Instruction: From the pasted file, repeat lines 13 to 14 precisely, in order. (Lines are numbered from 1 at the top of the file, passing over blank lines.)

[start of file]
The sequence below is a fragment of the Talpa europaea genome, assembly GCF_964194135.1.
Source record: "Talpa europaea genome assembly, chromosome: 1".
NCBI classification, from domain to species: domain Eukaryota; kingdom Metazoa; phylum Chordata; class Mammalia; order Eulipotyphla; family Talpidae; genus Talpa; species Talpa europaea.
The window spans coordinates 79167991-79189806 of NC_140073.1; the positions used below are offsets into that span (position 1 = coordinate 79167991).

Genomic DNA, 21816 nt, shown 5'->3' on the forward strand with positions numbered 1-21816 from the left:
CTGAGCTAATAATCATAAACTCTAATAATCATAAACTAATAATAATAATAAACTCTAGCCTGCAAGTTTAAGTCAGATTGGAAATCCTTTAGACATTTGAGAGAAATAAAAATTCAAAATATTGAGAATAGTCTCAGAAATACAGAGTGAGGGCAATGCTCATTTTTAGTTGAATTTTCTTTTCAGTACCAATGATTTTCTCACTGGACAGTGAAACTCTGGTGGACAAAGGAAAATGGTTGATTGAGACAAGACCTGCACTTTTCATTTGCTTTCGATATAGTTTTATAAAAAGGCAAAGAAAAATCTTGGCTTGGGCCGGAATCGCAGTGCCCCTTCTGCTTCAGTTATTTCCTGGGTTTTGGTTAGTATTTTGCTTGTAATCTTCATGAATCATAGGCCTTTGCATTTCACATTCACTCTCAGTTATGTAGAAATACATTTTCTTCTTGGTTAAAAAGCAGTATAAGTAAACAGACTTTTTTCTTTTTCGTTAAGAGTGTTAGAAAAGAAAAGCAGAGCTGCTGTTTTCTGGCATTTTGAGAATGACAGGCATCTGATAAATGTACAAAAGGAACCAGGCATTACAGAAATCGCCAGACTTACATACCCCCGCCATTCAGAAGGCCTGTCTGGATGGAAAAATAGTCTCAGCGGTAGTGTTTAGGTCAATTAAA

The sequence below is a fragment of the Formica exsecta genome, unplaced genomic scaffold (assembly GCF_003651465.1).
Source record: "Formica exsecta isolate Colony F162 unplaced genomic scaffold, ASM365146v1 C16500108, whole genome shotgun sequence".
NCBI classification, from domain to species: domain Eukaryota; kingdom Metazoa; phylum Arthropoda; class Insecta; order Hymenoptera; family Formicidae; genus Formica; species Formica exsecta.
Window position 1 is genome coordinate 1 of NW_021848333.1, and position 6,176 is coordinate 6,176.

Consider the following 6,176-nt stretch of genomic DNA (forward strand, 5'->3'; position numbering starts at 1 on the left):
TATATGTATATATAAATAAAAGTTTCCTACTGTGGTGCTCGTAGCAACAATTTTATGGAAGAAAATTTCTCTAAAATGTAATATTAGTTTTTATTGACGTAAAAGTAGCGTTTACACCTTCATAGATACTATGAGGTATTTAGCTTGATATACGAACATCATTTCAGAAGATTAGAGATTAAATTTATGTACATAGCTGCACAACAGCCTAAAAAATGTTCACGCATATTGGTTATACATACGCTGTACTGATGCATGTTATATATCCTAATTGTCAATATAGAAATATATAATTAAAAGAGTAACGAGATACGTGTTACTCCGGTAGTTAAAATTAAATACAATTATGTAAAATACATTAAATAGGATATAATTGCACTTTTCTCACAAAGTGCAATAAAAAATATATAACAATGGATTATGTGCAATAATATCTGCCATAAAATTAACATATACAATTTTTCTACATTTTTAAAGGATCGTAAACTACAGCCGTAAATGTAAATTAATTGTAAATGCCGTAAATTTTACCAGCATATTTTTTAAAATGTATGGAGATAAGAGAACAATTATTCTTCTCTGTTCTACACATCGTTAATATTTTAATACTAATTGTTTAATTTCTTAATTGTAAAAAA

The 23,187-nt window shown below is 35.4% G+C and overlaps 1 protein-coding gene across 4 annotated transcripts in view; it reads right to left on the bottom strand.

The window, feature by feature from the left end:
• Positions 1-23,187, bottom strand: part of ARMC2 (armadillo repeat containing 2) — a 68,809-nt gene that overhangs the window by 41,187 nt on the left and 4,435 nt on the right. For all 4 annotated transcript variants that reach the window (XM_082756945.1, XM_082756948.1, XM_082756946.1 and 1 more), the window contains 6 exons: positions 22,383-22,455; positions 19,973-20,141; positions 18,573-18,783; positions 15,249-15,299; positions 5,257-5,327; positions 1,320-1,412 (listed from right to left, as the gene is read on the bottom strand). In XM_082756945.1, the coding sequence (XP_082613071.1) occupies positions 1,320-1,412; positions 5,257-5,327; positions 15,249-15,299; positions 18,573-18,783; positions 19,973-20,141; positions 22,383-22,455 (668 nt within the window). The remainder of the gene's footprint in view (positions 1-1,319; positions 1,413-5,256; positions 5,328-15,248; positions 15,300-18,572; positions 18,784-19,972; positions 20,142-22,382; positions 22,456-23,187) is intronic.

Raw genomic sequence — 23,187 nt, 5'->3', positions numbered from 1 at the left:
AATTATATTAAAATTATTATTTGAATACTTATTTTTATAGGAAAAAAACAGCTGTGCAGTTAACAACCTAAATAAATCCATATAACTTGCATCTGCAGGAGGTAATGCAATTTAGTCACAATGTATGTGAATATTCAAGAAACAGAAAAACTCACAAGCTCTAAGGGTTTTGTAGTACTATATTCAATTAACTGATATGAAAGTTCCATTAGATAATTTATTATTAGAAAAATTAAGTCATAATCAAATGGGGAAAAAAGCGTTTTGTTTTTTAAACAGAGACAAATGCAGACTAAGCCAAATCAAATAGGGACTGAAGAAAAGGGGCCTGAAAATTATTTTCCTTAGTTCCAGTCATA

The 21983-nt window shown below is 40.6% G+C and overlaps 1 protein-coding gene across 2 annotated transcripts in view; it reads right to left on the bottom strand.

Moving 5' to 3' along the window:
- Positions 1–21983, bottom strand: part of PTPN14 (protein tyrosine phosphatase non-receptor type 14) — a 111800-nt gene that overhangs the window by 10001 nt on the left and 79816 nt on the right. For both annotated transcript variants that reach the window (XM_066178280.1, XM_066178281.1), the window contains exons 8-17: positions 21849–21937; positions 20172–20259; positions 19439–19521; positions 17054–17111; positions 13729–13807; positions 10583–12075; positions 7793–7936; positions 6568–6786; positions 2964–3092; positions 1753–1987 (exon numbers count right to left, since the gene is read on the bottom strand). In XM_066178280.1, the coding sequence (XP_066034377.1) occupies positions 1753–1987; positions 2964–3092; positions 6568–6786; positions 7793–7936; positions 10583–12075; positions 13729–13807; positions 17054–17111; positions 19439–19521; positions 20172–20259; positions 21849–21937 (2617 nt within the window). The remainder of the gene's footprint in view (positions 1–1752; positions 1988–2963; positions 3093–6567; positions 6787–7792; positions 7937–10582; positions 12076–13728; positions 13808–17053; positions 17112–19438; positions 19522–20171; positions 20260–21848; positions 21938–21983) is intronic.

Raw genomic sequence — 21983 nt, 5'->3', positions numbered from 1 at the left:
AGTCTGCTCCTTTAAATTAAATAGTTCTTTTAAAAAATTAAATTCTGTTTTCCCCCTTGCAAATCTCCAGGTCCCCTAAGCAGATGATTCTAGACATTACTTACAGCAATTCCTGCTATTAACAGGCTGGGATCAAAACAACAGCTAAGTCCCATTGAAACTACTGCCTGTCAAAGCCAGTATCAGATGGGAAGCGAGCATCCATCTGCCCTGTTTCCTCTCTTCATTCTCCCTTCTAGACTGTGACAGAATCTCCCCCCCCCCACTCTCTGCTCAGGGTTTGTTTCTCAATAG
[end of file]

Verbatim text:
The 23,187-nt window shown below is 35.4% G+C and overlaps 1 protein-coding gene across 4 annotated transcripts in view; it reads right to left on the bottom strand.

The window, feature by feature from the left end: